MAJ HONEC: Do you have any questions, SSG Kirkland?
SSG KIRKLAND: Sir, I have one question. How many casualties did you expect when the ground war took off, and how many are you getting?
LTC CLARK: We didn't have a set number of casualties that we were expecting. We thought that we would see a few casualties once the ground war started, and I don't have an exact number right now, but I would say probably out of the three hospitals that are here at Log Base CHARLIE, of the two here at Log Base CHARLIE and the one up at Rafha, I would say we have probably seen less than ten casualties as a direct result of contact with Iraqi forces. We'd have to double-check that, though. It's been real light. It has been real light.
SSG KIRKLAND: Is this what you expected?
LTC CLARK: No. We thought that we would see a few more than what we've seen already. I don't know what number indicates light casualties; I don't know where we go from light to heavy. But, you know, we thought we'd see some gunshot wounds, fragmentation wounds being brought into the hospitals, and it just didn't happen. And we're glad of that. It's kind of boring for us, but we're glad that the coalition soldiers out there are not being ... .
SSG KIRKLAND: And what kind of wounds are people ... what's the most frequent type of wounds that people are coming in to you with?
LTC CLARK: We're still seeing a lot of motor vehicle accidents from out on MSR DODGE. I think there was ... we've treated some EPWs [enemy prisoners of war]. I'm not real sure what kind of wounds they were. I understand that we did treat one US soldier yesterday in one of the hospitals that had suffered some wounds from a hand grenade that had gone off, but I think he was getting out of the back of a truck, the safety was off of the hand grenade when he got out of the truck or out of the vehicle, it caught, the pin came out, and the hand grenade exploded, so that was one of the casualties that we've seen at one of the hospitals yesterday. But, here again, not a whole lot from direct contact with the enemy, which is good from our standpoint.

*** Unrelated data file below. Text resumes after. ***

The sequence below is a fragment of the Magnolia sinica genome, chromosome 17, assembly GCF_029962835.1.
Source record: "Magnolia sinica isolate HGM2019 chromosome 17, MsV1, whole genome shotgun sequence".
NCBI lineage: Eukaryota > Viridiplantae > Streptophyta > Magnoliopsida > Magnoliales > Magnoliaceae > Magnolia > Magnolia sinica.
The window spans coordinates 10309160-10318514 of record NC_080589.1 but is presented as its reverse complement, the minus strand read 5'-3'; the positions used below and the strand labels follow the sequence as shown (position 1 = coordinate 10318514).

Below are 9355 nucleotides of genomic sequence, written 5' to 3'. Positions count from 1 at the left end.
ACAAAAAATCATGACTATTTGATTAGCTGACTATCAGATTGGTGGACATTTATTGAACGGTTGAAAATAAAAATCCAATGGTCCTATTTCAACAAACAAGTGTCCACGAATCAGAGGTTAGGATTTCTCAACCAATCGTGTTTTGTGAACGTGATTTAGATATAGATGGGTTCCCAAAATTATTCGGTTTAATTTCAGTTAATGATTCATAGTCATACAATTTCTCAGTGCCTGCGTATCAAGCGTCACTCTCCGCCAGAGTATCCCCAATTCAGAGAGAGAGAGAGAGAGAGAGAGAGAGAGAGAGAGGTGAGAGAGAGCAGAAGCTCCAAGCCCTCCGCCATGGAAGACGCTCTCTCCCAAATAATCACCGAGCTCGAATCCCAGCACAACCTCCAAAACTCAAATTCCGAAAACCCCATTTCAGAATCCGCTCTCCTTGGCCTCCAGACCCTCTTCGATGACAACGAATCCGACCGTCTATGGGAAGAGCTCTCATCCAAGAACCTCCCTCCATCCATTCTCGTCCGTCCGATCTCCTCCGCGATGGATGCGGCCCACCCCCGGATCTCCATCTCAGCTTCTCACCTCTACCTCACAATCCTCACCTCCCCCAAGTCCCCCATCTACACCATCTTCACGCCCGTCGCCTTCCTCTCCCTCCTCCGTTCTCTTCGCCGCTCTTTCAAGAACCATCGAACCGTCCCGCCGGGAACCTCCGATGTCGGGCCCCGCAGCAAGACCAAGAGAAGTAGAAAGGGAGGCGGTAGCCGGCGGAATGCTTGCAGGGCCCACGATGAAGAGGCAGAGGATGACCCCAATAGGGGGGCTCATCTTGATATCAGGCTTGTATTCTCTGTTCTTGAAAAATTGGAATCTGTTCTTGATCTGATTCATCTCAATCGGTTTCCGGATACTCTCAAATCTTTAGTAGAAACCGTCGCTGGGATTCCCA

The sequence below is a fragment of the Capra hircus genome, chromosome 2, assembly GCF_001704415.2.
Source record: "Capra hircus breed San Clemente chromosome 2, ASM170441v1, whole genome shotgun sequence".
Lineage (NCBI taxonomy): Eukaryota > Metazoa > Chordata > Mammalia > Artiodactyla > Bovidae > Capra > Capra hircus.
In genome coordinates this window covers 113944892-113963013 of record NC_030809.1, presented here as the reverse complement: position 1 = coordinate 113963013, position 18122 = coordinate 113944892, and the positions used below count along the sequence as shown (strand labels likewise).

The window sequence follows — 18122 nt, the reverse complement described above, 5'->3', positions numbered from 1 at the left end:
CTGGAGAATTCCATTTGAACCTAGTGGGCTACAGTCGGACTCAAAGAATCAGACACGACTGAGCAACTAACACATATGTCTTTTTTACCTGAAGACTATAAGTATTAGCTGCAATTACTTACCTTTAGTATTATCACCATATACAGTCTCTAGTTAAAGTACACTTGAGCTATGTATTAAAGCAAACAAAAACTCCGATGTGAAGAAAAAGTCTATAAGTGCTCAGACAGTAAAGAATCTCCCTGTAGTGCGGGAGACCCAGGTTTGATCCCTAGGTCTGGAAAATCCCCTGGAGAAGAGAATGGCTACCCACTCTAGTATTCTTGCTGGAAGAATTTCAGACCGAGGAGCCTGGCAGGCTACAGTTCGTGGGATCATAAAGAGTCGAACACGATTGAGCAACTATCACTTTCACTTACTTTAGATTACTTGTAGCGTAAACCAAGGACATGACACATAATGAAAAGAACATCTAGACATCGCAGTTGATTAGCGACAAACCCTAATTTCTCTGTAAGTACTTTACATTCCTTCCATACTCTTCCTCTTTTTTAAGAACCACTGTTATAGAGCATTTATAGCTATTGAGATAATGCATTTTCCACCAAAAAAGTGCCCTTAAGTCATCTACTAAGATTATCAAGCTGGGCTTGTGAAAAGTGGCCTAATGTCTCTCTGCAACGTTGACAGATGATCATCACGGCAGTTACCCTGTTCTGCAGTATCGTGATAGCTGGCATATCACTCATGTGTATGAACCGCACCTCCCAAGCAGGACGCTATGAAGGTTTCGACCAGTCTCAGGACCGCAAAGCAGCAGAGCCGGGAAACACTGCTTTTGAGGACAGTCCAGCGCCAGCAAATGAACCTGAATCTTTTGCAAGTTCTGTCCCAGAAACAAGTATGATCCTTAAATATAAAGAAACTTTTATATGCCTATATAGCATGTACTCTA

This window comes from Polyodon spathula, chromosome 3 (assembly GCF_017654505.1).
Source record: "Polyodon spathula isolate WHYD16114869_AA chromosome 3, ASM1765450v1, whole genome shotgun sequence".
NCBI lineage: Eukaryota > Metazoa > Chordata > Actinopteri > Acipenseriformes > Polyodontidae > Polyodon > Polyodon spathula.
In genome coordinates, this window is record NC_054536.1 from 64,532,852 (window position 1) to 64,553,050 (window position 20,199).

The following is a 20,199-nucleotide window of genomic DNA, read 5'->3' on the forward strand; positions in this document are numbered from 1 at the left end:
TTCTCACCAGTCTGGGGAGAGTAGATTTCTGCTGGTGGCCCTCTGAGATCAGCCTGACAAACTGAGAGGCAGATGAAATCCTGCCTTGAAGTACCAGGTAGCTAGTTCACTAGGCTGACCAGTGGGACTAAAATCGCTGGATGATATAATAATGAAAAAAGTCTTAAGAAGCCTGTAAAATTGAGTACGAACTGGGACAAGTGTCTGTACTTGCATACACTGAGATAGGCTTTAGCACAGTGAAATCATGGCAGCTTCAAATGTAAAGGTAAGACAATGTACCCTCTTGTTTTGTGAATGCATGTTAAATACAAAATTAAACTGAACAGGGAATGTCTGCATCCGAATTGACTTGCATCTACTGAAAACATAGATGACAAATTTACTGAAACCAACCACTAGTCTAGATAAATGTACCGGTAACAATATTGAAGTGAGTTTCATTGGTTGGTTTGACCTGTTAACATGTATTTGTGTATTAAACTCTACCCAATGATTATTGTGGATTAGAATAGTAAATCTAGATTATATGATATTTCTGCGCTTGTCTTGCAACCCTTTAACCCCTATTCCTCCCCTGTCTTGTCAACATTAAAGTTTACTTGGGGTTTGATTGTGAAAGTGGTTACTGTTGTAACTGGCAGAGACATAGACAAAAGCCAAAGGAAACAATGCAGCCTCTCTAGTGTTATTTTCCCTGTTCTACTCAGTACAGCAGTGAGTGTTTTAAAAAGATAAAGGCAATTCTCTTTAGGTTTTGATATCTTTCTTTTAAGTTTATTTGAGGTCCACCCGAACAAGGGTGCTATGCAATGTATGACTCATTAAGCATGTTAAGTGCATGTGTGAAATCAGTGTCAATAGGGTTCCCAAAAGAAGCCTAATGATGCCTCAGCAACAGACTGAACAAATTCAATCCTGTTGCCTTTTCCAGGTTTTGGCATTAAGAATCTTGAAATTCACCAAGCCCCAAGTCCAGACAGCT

SSG KIRKLAND: Sir, that's all the questions I have.
MAJ HONEC: Okay. Being a Headquarters and Headquarters Detachment, of course this is probably more a [S]-4 or [S]-3 type question. But do you see a need for any TO&E [table of organization and equipment] changes, or do you think that there is a specific personnel that you'd like to see staffed to the group level to help you accomplish your mission? Are you pretty well set with your folks? Well, you gave your opinion of that.
LTC CLARK: I think we're pretty well staffed at the group level. Now, we do have some people that are PROFIS fillers, our Professional Officer Filler System. We have the DCCS/Preventive Medicine Officer is one of our professional fillers; a physician on staff. Of course, we have a chief nurse assigned to the group. We have a--I have to check the TO&E to see what his exact title is--but I think it's a radiological protection or radiological services officer; I'm not real sure.
MAJ HONEC: Radiological protection officer.
LTC CLARK: It's CPT Carter. Dr. Iveson, or MAJ Iveson, is our physician. And we have another PROFIS filler, LT Paz, that is our MRO, our medical regulating officer. Now, we have picked up a couple extra people. They're not on the TO&E right now. We have a signal lieutenant that's been assigned to us. It's just an extra one that the brigade had. They asked us if we could put him to good use, and we can always use signal people. But I think we're pretty well set at the group level with personnel.
MAJ HONEC: Okay. System wise, is the TAMMIS [Theater Army Medical Materiel Information System] system utilized, being utilized?
LTC CLARK: We're not using the TAMMIS at all. Not using TAMMIS.
MAJ HONEC: Okay. Any reason why?
LTC CLARK: Let me turn that thing off and we'll talk to the MRO guy. TAMMIS is not being used simply because equipment shortages, 193 is nonfunctional, as is the APIU. Now, we were using TAMMIS. We had the system up and running. We had the TAMMIS people when we were down in Dammam and we were using the TAMMIS system a little bit down there. But since we got to KKMC and Log Base CHARLIE, we haven't used TAMMIS at all.
MAJ HONEC: Okay. Other questions, Sergeant? Okay. Do you have anything else that might have come to mind while we're talking?
LTC CLARK: No, not a thing.
MAJ HONEC: Okay, sir. Thank you very much. This concludes this portion of the DESERT SHIELD/DESERT STORM interviews.
[END OF INTERVIEW]